Advocates who argue for the watering down of worker safety laws throughout the country often point to the Occupational Safety and Health Administration (OSHA) as a regulatory agency capable of enforcing safety rules, preventing or limiting the number of accidents on worksites and holding the bad actors accountable for failing to comply with required safety standards.
The theory is that the laws make for a more onerous economic impact on builders, landowners and developers. There will be little impact, they claim, if they reduce the strength of worker safety laws because OSHA is capable of ensuring worksite safety. Reducing the economic impact, in turn, will entice the industry to build more and create more jobs. They also argue that it will also provide more business owners the ability to obtain affordable insurance. Support for these points is weak, at best.
Worker safety coalitions throughout the country have persuasively argued that laws that hold the entities responsible for safety at a job site accountable for failures to comply with safety laws and regulations have a deterrent effect. In other words, they increased the likelihood that safety is of paramount concern to employers. The laws also provide an avenue of recovery for a worker who is seriously injured or the family of someone killed, giving them the ability to pay their medical bills and receive just compensation. Lastly, they suggest that the lone motivation for weakening worker safety laws is financial gain for wealthy developers, landowners and insurance companies. Often, the discussion veers in the direction of OSHA. We briefly examine this in the paragraphs below.
An article about the limitations of OSHA is about Ohio, but it could be any area in the country. The piece cites a dilemma that OSHA confronts on a regular basis. The agency is focusing greater attention and resources on accident investigation rather than devoting their efforts to accident prevention. The number of accidents that they are required to investigate has increased while staffing and resources have decreased.
OSHA personnel are quoted in the article, offering comments like this: “It’s putting a strain on our resources and the ability to do a thorough investigation when an accident occurs. We are keeping up with it but it’s tough.” By spending more time responding to accidents, OSHA is spending less time on inspections of companies with dangerous track records, preventative teaching and being proactive when there are worker- initiated complaints. Disgruntled OSHA employees are upset that their ability to conduct preventive investigations is severely hindered. In other words, the realities have compelled OSHA to be reactive rather than proactive. The mission of this agency has been altered considerably because of this lack of resources.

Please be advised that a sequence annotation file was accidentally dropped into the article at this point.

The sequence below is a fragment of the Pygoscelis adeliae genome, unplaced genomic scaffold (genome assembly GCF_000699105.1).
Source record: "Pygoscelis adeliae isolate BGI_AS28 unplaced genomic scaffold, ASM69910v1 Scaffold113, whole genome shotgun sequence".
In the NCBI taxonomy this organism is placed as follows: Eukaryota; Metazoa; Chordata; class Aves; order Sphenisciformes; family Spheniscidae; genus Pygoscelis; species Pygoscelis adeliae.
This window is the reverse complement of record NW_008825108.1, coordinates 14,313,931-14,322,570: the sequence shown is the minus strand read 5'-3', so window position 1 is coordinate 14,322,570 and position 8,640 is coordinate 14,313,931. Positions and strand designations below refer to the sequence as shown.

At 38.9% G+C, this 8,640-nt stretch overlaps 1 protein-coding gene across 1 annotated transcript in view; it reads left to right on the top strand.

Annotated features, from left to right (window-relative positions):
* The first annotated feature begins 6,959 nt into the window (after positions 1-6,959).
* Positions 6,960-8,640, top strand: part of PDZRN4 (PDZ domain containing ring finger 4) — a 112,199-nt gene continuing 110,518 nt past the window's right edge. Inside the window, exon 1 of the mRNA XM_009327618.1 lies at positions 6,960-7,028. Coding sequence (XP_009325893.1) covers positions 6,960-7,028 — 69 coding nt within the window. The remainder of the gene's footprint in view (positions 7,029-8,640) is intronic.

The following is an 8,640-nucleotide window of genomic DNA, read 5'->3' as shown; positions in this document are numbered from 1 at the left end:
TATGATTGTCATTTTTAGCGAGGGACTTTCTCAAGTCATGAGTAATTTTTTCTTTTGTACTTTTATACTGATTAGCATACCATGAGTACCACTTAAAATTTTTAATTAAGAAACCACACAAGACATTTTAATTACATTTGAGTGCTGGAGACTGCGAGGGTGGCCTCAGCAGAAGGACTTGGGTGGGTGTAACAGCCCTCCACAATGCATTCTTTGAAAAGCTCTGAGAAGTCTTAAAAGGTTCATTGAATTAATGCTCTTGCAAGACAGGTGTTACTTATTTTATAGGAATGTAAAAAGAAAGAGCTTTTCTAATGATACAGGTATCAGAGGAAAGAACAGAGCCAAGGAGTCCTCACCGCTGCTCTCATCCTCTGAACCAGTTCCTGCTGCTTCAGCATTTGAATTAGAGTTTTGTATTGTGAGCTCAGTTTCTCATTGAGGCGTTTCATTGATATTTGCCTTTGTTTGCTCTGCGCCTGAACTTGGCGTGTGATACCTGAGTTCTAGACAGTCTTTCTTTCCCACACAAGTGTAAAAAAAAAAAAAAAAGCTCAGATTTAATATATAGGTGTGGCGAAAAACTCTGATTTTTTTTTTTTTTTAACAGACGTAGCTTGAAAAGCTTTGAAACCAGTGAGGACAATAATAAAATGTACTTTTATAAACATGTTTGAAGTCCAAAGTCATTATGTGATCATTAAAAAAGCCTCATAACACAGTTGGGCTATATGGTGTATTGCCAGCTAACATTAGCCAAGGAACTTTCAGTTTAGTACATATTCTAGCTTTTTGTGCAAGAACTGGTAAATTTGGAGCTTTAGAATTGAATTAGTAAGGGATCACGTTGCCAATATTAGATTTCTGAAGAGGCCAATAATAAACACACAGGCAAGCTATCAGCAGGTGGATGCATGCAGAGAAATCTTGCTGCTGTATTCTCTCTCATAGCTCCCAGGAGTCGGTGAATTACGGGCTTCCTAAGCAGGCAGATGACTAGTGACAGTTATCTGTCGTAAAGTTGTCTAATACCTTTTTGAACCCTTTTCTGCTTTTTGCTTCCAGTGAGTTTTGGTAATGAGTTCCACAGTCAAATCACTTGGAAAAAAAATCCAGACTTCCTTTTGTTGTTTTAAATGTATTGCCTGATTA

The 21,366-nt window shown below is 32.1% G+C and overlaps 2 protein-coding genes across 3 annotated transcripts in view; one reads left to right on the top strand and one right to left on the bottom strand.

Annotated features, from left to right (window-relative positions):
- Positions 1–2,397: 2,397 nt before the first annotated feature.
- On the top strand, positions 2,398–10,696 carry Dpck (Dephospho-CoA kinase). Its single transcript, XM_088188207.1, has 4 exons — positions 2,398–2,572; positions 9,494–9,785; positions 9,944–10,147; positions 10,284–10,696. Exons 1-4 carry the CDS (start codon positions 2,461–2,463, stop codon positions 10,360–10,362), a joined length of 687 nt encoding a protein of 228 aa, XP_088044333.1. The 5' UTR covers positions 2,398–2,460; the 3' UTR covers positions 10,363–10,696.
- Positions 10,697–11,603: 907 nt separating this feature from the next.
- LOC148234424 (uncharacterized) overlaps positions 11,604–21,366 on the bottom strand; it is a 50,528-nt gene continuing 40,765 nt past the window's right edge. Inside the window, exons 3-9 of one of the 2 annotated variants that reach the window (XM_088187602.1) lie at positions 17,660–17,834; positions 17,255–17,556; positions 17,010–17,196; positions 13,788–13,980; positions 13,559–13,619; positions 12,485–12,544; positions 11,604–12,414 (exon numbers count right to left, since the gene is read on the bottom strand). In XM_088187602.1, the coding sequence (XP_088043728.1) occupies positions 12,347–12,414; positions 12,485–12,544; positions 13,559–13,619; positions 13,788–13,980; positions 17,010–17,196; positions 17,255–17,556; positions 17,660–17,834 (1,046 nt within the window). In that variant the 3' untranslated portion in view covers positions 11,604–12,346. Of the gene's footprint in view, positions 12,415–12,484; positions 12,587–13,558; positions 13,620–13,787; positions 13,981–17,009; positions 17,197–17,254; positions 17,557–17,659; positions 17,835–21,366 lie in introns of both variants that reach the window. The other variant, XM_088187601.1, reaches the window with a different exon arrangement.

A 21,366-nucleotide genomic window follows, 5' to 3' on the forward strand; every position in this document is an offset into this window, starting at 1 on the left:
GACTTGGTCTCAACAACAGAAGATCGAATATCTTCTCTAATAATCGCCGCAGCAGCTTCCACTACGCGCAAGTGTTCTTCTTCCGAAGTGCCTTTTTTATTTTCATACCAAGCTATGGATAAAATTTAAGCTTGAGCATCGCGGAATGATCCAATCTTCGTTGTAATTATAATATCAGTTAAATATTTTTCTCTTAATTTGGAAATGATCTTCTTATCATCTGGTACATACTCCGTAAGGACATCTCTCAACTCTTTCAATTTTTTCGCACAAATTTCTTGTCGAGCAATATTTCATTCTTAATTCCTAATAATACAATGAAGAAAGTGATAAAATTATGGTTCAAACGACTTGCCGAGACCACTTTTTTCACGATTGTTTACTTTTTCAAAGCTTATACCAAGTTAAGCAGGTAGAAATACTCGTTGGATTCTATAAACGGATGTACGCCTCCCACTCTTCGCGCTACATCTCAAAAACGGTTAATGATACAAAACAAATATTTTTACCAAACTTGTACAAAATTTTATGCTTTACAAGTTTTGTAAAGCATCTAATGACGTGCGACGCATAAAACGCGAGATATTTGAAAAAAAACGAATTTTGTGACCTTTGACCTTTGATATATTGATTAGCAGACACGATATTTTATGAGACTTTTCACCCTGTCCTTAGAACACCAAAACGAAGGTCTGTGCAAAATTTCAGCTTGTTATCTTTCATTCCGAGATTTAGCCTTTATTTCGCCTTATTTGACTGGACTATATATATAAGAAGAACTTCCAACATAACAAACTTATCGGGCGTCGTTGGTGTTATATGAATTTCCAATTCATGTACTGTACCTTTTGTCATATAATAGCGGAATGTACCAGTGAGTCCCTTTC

OSHA reports an uptick in worker deaths. The reasons that they offer for this increase in workplace fatalities includes an utter lack of attention being paid to safe work practices and training as well as less experienced, younger workers who are not as well versed in safety practices. What is also undeniable is that there are many more immigrant workers who are being exposed to an increased amount of unsafe work practices, resulting in a disproportionate number of severe injuries to immigrant workers. These workers are disadvantaged when it comes to standing up to a boss on a job site when they are forced to work in an unsafe environment. If OSHA is only available to show up after an accident has occurred, how effective can they be in preventing these folks from being exposed to unsafe work practices? The answer remains elusive.
The cost of construction continues to rise. This leads to a critical analysis of the bottom line. Owners, developers and contractors are in this business to make money and if their costs are increased they are going to look to make cuts somewhere. The article rightly suggests that safety is one of the first, if not the first, casualty when expenses are reduced. Where are they going to start cutting corners? A union member answers the question, “Safety’s one of the first things you can cut out.”
It is clear based on the empirical data and common sense that OSHA is incapable of tackling the worker safety epidemic that his sweeping the country by itself. It just isn’t equipped with the manpower and resources to combat the issue. Rather, a collaborative effort with OSHA and strong worker safety laws being on the front line affords our country the best chance to reduce the number of serious workplace injuries and fatalities. It really benefits everyone if we can accomplish this.
Block O’Toole & Murphy is a New York City law firm committed to fighting on behalf of construction workers. They have recovered more than $850 million in verdicts and settlements for their injured clients, including some staggering results both inside and outside of the courtroom for injured workers. You can learn more about this firm by reviewing their website at www.BlockOToole.com.